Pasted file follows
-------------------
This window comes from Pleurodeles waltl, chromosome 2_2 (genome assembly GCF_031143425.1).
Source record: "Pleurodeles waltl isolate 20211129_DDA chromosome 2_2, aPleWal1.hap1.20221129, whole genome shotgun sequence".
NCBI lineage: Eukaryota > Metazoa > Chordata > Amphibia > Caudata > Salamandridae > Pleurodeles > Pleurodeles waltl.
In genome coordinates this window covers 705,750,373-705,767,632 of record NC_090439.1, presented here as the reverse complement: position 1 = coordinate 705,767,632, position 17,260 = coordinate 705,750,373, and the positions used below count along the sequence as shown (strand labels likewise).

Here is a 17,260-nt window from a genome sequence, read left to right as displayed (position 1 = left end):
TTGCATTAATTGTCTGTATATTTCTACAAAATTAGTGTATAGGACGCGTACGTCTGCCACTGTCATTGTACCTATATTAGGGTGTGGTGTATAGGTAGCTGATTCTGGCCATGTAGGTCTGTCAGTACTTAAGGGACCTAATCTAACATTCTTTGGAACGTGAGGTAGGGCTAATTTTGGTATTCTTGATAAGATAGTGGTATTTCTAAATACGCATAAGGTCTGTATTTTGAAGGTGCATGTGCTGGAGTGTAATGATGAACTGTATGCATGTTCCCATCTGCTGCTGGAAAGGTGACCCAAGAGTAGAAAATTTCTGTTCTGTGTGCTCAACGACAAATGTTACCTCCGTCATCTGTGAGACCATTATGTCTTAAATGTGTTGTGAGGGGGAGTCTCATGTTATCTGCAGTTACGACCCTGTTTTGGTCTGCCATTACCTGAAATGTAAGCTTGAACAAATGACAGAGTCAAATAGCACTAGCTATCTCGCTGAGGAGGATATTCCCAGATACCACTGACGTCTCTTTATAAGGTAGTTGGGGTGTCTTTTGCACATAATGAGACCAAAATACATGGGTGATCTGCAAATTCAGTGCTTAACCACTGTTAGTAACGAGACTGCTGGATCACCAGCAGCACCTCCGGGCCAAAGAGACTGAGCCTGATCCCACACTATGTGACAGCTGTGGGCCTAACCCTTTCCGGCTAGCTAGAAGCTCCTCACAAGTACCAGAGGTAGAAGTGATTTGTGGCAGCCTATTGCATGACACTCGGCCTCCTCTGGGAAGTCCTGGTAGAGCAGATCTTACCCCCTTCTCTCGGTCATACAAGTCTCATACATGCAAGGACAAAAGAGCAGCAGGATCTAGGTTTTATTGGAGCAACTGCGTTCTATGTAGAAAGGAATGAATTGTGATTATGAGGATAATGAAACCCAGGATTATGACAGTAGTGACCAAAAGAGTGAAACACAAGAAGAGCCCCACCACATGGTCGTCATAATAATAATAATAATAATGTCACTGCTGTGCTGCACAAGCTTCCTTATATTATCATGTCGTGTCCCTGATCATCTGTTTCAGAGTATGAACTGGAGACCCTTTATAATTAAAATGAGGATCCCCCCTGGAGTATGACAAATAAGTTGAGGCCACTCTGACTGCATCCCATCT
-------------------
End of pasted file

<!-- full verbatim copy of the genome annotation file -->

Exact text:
This window comes from Pleurodeles waltl, chromosome 2_2 (genome assembly GCF_031143425.1).
Source record: "Pleurodeles waltl isolate 20211129_DDA chromosome 2_2, aPleWal1.hap1.20221129, whole genome shotgun sequence".
NCBI lineage: Eukaryota > Metazoa > Chordata > Amphibia > Caudata > Salamandridae > Pleurodeles > Pleurodeles waltl.
In genome coordinates this window covers 705,750,373-705,767,632 of record NC_090439.1, presented here as the reverse complement: position 1 = coordinate 705,767,632, position 17,260 = coordinate 705,750,373, and the positions used below count along the sequence as shown (strand labels likewise).

Here is a 17,260-nt window from a genome sequence, read left to right as displayed (position 1 = left end):
TTGCATTAATTGTCTGTATATTTCTACAAAATTAGTGTATAGGACGCGTACGTCTGCCACTGTCATTGTACCTATATTAGGGTGTGGTGTATAGGTAGCTGATTCTGGCCATGTAGGTCTGTCAGTACTTAAGGGACCTAATCTAACATTCTTTGGAACGTGAGGTAGGGCTAATTTTGGTATTCTTGATAAGATAGTGGTATTTCTAAATACGCATAAGGTCTGTATTTTGAAGGTGCATGTGCTGGAGTGTAATGATGAACTGTATGCATGTTCCCATCTGCTGCTGGAAAGGTGACCCAAGAGTAGAAAATTTCTGTTCTGTGTGCTCAACGACAAATGTTACCTCCGTCATCTGTGAGACCATTATGTCTTAAATGTGTTGTGAGGGGGAGTCTCATGTTATCTGCAGTTACGACCCTGTTTTGGTCTGCCATTACCTGAAATGTAAGCTTGAACAAATGACAGAGTCAAATAGCACTAGCTATCTCGCTGAGGAGGATATTCCCAGATACCACTGACGTCTCTTTATAAGGTAGTTGGGGTGTCTTTTGCACATAATGAGACCAAAATACATGGGTGATCTGCAAATTCAGTGCTTAACCACTGTTAGTAACGAGACTGCTGGATCACCAGCAGCACCTCCGGGCCAAAGAGACTGAGCCTGATCCCACACTATGTGACAGCTGTGGGCCTAACCCTTTCCGGCTAGCTAGAAGCTCCTCACAAGTACCAGAGGTAGAAGTGATTTGTGGCAGCCTATTGCATGACACTCGGCCTCCTCTGGGAAGTCCTGGTAGAGCAGATCTTACCCCCTTCTCTCGGTCATACAAGTCTCATACATGCAAGGACAAAAGAGCAGCAGGATCTAGGTTTTATTGGAGCAACTGCGTTCTATGTAGAAAGGAATGAATTGTGATTATGAGGATAATGAAACCCAGGATTATGACAGTAGTGACCAAAAGAGTGAAACACAAGAAGAGCCCCACCACATGGTCGTCATAATAATAATAATAATAATGTCACTGCTGTGCTGCACAAGCTTCCTTATATTATCATGTCGTGTCCCTGATCATCTGTTTCAGAGTATGAACTGGAGACCCTTTATAATTAAAATGAGGATCCCCCCTGGAGTATGACAAATAAGTTGAGGCCACTCTGACTGCATCCCATCT